The scandal that left thousands of Canadians infected with HIV and Hep C.
More than 1,000 Canadians became infected with blood-borne HIV, and up to 20,000 others contracted hepatitis C after receiving tainted blood products. It's not clear how many people have died as a result, but the death toll was 3,000 as of 1997.
TIMELINE OF A PUBLIC HEALTH DISASTER
November 1985: Canadian Red Cross begins testing blood products for the AIDS virus.
Dec. 14, 1989: Federal government announces $150 million in compensation for about 1,250 Canadians infected with HIV through blood transfusions or blood products.
July 19, 1993: A federal health official says the government knew before July 1984 that blood products for hemophiliacs were contaminated with HIV.Sept. 15, 1993: Provinces and territories announce a compensation plan for people who contracted the AIDS virus from contaminated blood and their families.
Sept. 16, 1993: Tory Health Minister Mary Collins announces inquiry to recommend how to reform the blood system to make it safer and more efficient.
Dec. 21, 1995: The commission, headed by Justice Horace Krever, sends notices to the Red Cross, the federal and provincial governments, pharmaceutical companies and individuals, warning that they could be named for misconduct in the tainted-blood tragedy.
Nov. 26, 1997: Final report of Krever inquiry doesn't lay direct blame for tainted-blood scandal, but recommends people infected with disease through the blood system should get suitable compensation without having to prove fault.
March 27, 1998: Health ministers announce $1.2-billion federal-provincial compensation offer limited to victims infected by tainted blood from 1986 to 1990.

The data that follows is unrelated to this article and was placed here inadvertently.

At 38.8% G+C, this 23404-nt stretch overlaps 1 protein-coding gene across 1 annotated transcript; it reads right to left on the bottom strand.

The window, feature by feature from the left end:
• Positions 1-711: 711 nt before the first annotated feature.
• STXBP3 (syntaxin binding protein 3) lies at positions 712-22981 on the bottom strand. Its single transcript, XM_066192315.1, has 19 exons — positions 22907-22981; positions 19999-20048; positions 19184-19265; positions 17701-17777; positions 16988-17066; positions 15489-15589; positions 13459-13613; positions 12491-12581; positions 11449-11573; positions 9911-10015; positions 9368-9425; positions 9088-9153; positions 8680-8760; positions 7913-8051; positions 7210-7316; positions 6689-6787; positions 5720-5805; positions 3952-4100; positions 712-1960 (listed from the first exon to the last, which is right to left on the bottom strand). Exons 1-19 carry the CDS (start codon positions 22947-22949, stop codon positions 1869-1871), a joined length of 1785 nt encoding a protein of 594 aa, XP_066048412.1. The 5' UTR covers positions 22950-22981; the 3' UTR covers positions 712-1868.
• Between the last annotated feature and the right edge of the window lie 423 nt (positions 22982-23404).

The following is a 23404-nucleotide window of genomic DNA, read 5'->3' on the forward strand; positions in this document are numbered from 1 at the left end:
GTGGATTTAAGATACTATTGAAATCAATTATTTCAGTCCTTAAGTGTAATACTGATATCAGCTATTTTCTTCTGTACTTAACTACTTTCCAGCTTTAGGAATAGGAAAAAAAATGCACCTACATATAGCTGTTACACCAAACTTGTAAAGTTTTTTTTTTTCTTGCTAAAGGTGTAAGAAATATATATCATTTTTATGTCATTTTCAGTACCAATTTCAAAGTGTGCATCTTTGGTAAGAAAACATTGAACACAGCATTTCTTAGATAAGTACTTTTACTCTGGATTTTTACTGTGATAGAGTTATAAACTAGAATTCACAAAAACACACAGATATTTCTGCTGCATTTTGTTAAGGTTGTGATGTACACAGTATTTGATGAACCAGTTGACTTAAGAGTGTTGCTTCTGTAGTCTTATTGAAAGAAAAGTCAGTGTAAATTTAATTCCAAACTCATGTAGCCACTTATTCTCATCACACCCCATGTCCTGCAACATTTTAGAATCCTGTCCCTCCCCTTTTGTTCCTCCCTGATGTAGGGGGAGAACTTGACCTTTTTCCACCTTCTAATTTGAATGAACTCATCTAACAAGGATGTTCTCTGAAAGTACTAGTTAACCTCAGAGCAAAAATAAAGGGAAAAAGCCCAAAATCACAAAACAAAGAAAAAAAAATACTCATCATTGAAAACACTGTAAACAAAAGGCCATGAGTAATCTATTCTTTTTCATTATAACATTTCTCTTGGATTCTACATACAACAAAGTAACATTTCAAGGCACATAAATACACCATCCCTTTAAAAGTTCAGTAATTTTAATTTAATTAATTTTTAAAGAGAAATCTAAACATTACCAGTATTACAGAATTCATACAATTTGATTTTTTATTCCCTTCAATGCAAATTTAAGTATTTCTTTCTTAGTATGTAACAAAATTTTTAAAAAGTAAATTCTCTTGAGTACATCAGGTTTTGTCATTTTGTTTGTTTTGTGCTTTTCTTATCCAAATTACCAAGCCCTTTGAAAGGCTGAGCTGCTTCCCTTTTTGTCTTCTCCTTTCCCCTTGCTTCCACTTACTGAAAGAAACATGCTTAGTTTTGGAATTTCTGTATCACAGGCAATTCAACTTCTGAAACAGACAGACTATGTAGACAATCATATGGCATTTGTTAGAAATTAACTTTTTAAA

May 4, 1998: Ontario Premier Mike Harris announces Ontario will compensate those excluded from original federal-provincial offer.
May 6, 1998: Red Cross reaches agreement with provincial and territorial governments to transfer blood services to two new agencies, Canadian Blood Services and Hema-Quebec.
April 19, 2001: The Supreme Court rules the Red Cross was negligent managing the blood system in the early years of the AIDS crisis.
June 26, 2001: Ontario judge Warren Winkler approves $79-million Red Cross-led settlement for people infected by hepatitis C through tainted blood before 1986 and after July 1, 1990.
Oct. 2002: National Blood Safety Council releases report saying provinces need to assume greater role in monitoring blood supply and ensuring safety.
Nov. 20, 2002: RCMP lays charges, including criminal negligence causing bodily harm, against four doctors, the Red Cross and an American pharmaceutical company.
Feb. 6, 2006: Criminal trial against Perrault, doctors, and pharmaceutical company begins.
Oct. 1, 2007: A verdict is heard.
That verdict? Everyone acquitted.